Education News: November 20, 2009
Following are some of the top headlines from the world of education for the week ending November 20, 2009.
The Gates Foundation Unveils Grant Winners
(Washington Post, November 20) The Bill & Melinda Gates have awarded $335 million in grant funding to three large school systems and a network of charters. The initiative will invest $290 million to the winning school systems and the remaining $45 million will fund a study measuring teacher effectiveness. The foundationís effort is being compared to the $4.35 billion in federal grant money designed to push education reform. The winning school systems include: Hillsborough County (located in the Tampa area), Memphis schools, Pittsburgh schools and five Los Angeles charter networks.
Alternative Teacher Training on the Rise
(New York Times, November 15) A proposal to the New York State Board of Regents may result in an expanding role of alternative teacher training programs. The proposal, along with several other recommendations, will be reviewed by the board on Monday. The goals of the proposal align themselves with the views of Education Secretary Arne Duncan, who has emphasized the need for more hands on classroom work. The proposalís intent is to recruit more teachers and improve methods of getting quality educators into struggling school systems.
Health-Care Bill Accounts for Sex Education
(San Francisco Chronicle, November 20) With the passing of a national health-care bill, the United States House of Representatives begins to focus on sex education. $50 million of the health-care bill has been designated to support sex education. The funding will only be awarded to programs that advocate comprehensive sex education and will not fund abstinence only programs. In addition, two Senate committees have adopted health-care bills which plan to invest an additional $75 million towards comprehensive sex education and $50 million towards abstinence only programs.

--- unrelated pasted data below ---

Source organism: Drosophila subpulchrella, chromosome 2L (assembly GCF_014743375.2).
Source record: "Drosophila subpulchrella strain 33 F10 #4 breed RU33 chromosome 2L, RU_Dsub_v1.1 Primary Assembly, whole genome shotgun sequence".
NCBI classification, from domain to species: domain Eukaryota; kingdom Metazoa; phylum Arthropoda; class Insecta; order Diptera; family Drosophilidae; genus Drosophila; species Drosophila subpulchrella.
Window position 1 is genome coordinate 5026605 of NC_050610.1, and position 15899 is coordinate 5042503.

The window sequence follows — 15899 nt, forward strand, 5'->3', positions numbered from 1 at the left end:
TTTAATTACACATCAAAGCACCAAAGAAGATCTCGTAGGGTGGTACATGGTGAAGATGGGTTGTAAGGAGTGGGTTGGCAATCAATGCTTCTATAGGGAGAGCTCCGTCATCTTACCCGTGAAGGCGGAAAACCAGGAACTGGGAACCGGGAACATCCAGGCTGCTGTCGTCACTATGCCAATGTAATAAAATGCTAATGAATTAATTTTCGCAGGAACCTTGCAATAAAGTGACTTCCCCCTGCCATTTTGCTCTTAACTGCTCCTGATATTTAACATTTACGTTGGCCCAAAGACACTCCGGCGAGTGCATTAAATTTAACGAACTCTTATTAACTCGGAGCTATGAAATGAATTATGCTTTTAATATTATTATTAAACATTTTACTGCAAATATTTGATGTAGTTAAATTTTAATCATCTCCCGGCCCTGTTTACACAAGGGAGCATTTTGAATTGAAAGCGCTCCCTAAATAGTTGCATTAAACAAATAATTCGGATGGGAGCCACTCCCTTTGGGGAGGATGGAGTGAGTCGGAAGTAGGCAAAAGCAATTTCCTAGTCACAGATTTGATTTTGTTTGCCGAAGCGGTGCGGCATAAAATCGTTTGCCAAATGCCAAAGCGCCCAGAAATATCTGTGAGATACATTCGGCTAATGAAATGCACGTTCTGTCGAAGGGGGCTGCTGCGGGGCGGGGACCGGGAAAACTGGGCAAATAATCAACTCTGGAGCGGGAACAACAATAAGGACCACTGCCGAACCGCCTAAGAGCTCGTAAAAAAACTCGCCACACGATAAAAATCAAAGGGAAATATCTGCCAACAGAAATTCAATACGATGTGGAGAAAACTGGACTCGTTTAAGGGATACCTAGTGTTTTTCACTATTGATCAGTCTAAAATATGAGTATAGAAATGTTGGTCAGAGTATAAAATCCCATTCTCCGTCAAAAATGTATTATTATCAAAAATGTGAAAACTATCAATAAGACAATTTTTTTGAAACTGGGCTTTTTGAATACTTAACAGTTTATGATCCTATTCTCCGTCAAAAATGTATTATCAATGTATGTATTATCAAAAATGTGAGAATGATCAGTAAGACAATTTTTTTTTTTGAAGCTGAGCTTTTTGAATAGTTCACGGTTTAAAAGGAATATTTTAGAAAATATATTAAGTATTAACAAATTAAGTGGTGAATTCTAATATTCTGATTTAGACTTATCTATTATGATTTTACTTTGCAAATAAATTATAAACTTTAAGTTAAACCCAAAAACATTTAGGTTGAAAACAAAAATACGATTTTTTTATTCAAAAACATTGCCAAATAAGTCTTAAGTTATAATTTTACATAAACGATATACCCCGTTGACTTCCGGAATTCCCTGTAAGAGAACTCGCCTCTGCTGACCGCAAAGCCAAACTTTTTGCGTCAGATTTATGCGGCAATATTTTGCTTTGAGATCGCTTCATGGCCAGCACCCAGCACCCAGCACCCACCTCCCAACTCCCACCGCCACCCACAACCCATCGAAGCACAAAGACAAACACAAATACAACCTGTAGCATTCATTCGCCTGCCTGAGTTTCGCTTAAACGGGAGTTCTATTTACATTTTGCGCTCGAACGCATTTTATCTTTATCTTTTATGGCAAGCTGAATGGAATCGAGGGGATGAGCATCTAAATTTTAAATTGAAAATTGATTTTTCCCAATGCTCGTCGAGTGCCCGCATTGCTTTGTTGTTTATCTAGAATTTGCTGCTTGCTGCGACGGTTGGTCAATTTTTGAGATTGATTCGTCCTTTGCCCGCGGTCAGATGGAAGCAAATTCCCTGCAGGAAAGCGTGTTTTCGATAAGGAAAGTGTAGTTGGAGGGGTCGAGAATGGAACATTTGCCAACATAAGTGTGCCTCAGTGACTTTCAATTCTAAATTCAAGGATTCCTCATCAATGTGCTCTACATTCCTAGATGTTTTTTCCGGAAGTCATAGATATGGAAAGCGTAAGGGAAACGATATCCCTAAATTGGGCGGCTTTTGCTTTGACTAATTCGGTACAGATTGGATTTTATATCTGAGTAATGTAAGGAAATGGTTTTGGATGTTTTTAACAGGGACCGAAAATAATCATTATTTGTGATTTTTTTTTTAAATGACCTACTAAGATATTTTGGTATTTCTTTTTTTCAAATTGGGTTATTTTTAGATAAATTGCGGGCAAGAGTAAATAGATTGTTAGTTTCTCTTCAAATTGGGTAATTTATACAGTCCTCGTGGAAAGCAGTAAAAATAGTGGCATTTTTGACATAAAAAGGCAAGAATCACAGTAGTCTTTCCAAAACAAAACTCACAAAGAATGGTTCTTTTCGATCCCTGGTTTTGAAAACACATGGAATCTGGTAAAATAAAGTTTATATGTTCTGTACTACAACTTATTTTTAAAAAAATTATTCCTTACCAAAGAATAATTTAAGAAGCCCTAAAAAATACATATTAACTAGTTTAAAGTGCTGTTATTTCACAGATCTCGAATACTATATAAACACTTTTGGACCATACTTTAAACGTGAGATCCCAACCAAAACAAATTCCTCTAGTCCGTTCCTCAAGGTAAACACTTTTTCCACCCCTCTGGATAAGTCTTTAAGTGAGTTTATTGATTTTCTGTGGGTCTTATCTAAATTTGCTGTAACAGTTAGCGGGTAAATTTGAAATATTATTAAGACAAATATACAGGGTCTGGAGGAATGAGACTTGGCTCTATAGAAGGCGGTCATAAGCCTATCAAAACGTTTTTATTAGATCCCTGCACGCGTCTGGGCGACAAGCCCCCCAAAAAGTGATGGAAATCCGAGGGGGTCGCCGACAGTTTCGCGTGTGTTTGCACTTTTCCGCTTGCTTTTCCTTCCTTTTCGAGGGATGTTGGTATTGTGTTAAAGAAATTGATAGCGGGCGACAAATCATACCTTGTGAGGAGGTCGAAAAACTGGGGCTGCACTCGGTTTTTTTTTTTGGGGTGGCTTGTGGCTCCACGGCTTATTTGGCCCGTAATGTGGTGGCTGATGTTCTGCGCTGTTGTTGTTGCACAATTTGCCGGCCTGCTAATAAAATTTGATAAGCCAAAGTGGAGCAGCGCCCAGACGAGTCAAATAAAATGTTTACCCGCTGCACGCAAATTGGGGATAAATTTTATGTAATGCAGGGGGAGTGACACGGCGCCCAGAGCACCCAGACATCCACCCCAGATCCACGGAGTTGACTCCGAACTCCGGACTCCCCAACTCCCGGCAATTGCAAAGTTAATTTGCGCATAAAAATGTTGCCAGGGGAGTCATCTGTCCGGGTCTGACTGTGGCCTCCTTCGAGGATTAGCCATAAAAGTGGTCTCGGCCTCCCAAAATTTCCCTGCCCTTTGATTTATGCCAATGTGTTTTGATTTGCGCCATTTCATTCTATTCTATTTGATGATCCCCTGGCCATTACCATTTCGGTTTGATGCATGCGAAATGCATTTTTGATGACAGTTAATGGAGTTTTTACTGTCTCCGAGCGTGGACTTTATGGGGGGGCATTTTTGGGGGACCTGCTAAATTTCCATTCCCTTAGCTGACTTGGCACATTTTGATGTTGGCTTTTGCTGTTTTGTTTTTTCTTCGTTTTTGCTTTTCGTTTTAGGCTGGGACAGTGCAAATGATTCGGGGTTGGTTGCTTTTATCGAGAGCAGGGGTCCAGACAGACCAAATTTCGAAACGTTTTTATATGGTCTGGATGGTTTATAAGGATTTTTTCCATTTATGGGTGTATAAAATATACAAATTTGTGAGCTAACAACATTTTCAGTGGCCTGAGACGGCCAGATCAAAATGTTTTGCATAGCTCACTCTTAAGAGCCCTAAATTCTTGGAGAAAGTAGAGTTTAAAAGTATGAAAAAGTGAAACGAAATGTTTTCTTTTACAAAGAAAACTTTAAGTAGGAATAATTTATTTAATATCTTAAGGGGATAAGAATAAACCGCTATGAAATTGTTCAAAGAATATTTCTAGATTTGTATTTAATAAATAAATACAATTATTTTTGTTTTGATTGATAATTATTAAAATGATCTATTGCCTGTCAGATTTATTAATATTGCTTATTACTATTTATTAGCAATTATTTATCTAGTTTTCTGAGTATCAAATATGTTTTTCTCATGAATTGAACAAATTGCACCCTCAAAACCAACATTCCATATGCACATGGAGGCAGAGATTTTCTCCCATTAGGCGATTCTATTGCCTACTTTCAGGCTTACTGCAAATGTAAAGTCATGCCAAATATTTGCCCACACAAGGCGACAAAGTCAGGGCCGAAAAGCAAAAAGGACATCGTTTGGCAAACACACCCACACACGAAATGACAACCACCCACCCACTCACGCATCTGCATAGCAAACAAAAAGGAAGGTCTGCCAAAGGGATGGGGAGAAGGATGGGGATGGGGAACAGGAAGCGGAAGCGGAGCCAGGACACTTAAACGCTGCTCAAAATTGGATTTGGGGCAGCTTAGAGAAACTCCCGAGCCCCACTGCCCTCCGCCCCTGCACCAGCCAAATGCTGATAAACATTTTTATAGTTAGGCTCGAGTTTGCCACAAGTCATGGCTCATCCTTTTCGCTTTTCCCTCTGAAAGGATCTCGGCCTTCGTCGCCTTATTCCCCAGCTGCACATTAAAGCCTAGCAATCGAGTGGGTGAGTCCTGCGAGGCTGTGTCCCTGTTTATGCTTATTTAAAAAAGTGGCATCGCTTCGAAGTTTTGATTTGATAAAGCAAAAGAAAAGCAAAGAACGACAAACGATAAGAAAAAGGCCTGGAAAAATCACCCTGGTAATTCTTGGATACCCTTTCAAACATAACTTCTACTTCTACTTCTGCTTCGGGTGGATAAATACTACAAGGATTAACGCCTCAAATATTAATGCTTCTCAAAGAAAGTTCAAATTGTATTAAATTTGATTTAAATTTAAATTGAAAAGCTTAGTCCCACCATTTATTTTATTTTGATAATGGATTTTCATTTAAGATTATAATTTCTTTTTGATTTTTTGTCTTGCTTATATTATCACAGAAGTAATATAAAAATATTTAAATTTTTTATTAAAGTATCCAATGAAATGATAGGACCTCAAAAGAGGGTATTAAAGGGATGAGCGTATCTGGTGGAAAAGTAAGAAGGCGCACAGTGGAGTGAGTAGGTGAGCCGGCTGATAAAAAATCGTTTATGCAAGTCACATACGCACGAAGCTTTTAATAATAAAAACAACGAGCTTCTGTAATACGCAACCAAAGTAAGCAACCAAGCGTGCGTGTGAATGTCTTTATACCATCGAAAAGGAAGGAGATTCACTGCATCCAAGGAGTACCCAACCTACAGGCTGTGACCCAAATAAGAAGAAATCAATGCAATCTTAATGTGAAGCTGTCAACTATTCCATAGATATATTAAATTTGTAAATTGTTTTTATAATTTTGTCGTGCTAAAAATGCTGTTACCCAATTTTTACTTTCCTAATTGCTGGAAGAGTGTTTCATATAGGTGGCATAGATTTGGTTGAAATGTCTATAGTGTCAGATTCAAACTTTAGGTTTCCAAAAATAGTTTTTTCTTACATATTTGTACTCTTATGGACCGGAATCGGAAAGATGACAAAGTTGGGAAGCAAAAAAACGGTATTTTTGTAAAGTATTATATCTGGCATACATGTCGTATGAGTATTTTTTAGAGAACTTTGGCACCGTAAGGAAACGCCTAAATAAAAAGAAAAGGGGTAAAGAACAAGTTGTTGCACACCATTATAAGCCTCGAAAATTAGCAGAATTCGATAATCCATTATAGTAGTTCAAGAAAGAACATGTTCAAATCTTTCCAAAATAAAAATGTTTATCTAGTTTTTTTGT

Teachers Sell Lesson Plans Online
(New York Times, NNovember 14) With growing online markets, teachers have turned to the Internet to earn extra cash. The website Teachers Pay Teachers, allows educators to buy and sell lesson plans. The website, one of the largest of its kind, has recorded $600,000 in sales since 2006. The evolving market has attracted both practicing and retired teachers, with some websites including online tutoring.
Bonuses for Teachers at Struggling School
(New York Times, November 19) On Thursday, the New York Department of Education awarded a total of 3.5 million in teacher performance bonuses. While many of the bonuses were awarded to schools with low progress report scores, the DOE defended the discrepancy explaining that many schools had started from lower thresholds. Michael Mulgrew, head of the United Federation of Teachers, emphasized that there are quality teachers in both high ranking and low ranking schools. The bonuses reflect a policy shift towards determining teacher compensation based on their performance.
Teacher Replaces Chairs with Exercise Balls
(Los Angeles Times, November 16) Donna Yehl, an elementary school teacher from Chicago, has replaced her fourth grade studentís chairs with exercise balls. The 21-inch balls, commonly used in yoga, are said to improve both student posture and concentration. Harvard University professor, Dr. John Ratey, says that the balls require students to make small movements in order to maintain balance. The movements are mentally stimulating and can be especially beneficial for students with attention disorders. Use of the balls has received favorable reviews from teachers and students alike.
Pennsylvania Education Secretary Welcomes Competition
(San Francisco Chronicle, November 20th) The University of California regents have elected to raise tuition by 32 percent next fall. The decision comes in response to Californiaís financial struggles amidst a national recession. The regents meeting was held on the UCLA campus, with nearly 2,000 students protesting outside. Although the protest was primarily peaceful, riot police escorted the regents out of the building.